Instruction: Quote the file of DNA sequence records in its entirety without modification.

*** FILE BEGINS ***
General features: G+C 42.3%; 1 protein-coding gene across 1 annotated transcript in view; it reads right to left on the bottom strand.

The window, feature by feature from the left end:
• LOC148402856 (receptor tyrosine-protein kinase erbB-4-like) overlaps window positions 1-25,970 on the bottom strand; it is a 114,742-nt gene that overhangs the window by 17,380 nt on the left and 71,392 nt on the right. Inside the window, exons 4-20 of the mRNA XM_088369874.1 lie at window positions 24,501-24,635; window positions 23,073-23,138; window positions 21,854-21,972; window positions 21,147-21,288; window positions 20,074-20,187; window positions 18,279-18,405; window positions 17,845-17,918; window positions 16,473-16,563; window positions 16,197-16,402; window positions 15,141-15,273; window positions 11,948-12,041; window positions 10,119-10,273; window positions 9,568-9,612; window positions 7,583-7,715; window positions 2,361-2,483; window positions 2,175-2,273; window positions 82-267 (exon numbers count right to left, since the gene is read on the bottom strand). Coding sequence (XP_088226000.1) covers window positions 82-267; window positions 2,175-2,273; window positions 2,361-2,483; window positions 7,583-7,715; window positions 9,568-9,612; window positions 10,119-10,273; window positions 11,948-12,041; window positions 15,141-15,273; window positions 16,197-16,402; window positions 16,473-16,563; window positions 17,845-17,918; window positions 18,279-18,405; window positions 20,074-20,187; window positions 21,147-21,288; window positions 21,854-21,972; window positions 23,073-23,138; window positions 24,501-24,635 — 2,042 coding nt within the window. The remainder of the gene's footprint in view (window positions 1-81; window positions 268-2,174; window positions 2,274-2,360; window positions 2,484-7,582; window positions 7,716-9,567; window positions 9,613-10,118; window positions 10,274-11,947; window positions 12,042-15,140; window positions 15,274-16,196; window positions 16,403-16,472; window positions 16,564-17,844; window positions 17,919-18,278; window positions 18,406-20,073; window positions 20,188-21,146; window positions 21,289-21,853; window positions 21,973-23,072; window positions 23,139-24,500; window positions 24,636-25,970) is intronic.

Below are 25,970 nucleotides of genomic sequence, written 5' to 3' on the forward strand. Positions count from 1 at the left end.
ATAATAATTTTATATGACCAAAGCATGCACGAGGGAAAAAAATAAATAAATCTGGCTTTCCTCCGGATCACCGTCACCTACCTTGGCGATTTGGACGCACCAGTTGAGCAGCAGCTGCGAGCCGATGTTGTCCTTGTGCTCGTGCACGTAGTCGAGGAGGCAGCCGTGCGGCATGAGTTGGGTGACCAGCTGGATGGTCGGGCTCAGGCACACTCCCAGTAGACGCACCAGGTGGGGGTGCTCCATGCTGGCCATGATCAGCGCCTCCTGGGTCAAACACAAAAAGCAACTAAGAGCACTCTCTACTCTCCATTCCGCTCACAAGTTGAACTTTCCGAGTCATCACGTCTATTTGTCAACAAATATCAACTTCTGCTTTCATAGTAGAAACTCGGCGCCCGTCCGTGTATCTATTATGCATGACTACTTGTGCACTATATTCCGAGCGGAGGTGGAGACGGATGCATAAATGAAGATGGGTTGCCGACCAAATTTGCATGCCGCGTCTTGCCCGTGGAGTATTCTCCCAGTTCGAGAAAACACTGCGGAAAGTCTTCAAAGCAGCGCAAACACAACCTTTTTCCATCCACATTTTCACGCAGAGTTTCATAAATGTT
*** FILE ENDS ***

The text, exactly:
General features: G+C 42.3%; 1 protein-coding gene across 1 annotated transcript in view; it reads right to left on the bottom strand.

The window, feature by feature from the left end:
• LOC148402856 (receptor tyrosine-protein kinase erbB-4-like) overlaps window positions 1-25,970 on the bottom strand; it is a 114,742-nt gene that overhangs the window by 17,380 nt on the left and 71,392 nt on the right. Inside the window, exons 4-20 of the mRNA XM_088369874.1 lie at window positions 24,501-24,635; window positions 23,073-23,138; window positions 21,854-21,972; window positions 21,147-21,288; window positions 20,074-20,187; window positions 18,279-18,405; window positions 17,845-17,918; window positions 16,473-16,563; window positions 16,197-16,402; window positions 15,141-15,273; window positions 11,948-12,041; window positions 10,119-10,273; window positions 9,568-9,612; window positions 7,583-7,715; window positions 2,361-2,483; window positions 2,175-2,273; window positions 82-267 (exon numbers count right to left, since the gene is read on the bottom strand). Coding sequence (XP_088226000.1) covers window positions 82-267; window positions 2,175-2,273; window positions 2,361-2,483; window positions 7,583-7,715; window positions 9,568-9,612; window positions 10,119-10,273; window positions 11,948-12,041; window positions 15,141-15,273; window positions 16,197-16,402; window positions 16,473-16,563; window positions 17,845-17,918; window positions 18,279-18,405; window positions 20,074-20,187; window positions 21,147-21,288; window positions 21,854-21,972; window positions 23,073-23,138; window positions 24,501-24,635 — 2,042 coding nt within the window. The remainder of the gene's footprint in view (window positions 1-81; window positions 268-2,174; window positions 2,274-2,360; window positions 2,484-7,582; window positions 7,716-9,567; window positions 9,613-10,118; window positions 10,274-11,947; window positions 12,042-15,140; window positions 15,274-16,196; window positions 16,403-16,472; window positions 16,564-17,844; window positions 17,919-18,278; window positions 18,406-20,073; window positions 20,188-21,146; window positions 21,289-21,853; window positions 21,973-23,072; window positions 23,139-24,500; window positions 24,636-25,970) is intronic.

Below are 25,970 nucleotides of genomic sequence, written 5' to 3' on the forward strand. Positions count from 1 at the left end.
ATAATAATTTTATATGACCAAAGCATGCACGAGGGAAAAAAATAAATAAATCTGGCTTTCCTCCGGATCACCGTCACCTACCTTGGCGATTTGGACGCACCAGTTGAGCAGCAGCTGCGAGCCGATGTTGTCCTTGTGCTCGTGCACGTAGTCGAGGAGGCAGCCGTGCGGCATGAGTTGGGTGACCAGCTGGATGGTCGGGCTCAGGCACACTCCCAGTAGACGCACCAGGTGGGGGTGCTCCATGCTGGCCATGATCAGCGCCTCCTGGGTCAAACACAAAAAGCAACTAAGAGCACTCTCTACTCTCCATTCCGCTCACAAGTTGAACTTTCCGAGTCATCACGTCTATTTGTCAACAAATATCAACTTCTGCTTTCATAGTAGAAACTCGGCGCCCGTCCGTGTATCTATTATGCATGACTACTTGTGCACTATATTCCGAGCGGAGGTGGAGACGGATGCATAAATGAAGATGGGTTGCCGACCAAATTTGCATGCCGCGTCTTGCCCGTGGAGTATTCTCCCAGTTCGAGAAAACACTGCGGAAAGTCTTCAAAGCAGCGCAAACACAACCTTTTTCCATCCACATTTTCACGCAGAGTTTCATAAATGTT